Are you one of those people who loves to strike up conversations with fellow passengers while flying -- to learn about other people’s lives, to sample the great American melting pot through our
random seat assignments?
Me, neither. But people who match that painfully gregarious profile can now find people they actually have something in common with -- namely, professional
connections -- thanks to Virgin America. It has created a social network for Virgin passengers using Here On Biz, a social proximity app for iOS that integrates LinkedIn with location data.
The new Virgin network works in flight, but also for airports. LinkedIn members must download the Here On Biz app to be visible on the network, so nobody will find you if you don’t want them
While I personally am not a big plane-talker, it’s easy to imagine using the Virgin network to, say, find out if anyone on your plane is going to the same MediaPost
conference as you. (For propriety’s sake, we will pretend that this is solely about forging professional connections, but other potential use cases are not hard to find.)
is promoting the app with free in-flight WiFi access through July, as well as a special “Network on the Fly” sale with discounts tied to the network. Virgin America chief marketing officer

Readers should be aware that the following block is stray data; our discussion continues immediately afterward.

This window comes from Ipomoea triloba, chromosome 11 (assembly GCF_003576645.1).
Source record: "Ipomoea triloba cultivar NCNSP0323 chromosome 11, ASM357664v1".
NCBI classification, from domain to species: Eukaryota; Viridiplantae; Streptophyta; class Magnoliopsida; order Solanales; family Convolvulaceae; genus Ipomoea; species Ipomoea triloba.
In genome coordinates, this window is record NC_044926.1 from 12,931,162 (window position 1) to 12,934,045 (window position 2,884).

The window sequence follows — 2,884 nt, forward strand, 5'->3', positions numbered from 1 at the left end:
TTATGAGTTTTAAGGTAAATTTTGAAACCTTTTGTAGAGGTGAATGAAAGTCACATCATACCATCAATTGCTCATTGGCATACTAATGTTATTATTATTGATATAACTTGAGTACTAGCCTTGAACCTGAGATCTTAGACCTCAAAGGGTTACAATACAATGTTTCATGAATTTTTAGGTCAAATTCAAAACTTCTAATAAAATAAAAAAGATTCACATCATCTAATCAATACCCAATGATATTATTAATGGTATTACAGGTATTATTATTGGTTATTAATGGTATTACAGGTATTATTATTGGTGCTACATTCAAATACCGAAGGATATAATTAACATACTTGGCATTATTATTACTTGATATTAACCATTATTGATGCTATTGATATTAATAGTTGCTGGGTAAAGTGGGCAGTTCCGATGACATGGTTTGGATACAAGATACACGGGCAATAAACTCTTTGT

Luanne Calvert stated: “Given our home in Silicon Valley and network of tech-focused cities, as well as the fact that our guests often choose us because they need to stay connected via our
fleetside Wi-Fi, it makes sense. We’ve heard many stories of partnerships and start-up ideas being born on our flights.”
Virgin isn’t the only airline focusing on
the intersection of air travel and social media.
Back in September 2013, Qantas began using technology that allows it to monitor social media conversations in airport lounges. The
technology, created by Australian start-up Local Measure, uses geo-location data to pick up social conversations even if the passenger doesn’t mention Qantas by name — as long as they
share their whereabouts by activating automatic location sharing.
The airline is using information collected by Local Measure for its content marketing strategy, but the data is also
useful for customer service and facilities maintenance. To that end, Qantas is giving lounge managers direct access to the Local Measure feed, although only the social media team can post responses
In March 2012, KLM Royal Dutch Airlines announced a new program that allows passengers to upload information from their Facebook and LinkedIn profiles and match themselves up
with other ticketholders in seating arrangements.
Passengers who opt in to the “Meet and Seat” program choose what kind of information they want to share, and are only able to
view information from other passengers who have opted in. The information is presented by overlaying profiles on airplane seating charts. Once the chooser has selected a seatmate, the seatmate
receives a message with a link to the chooser’s profile.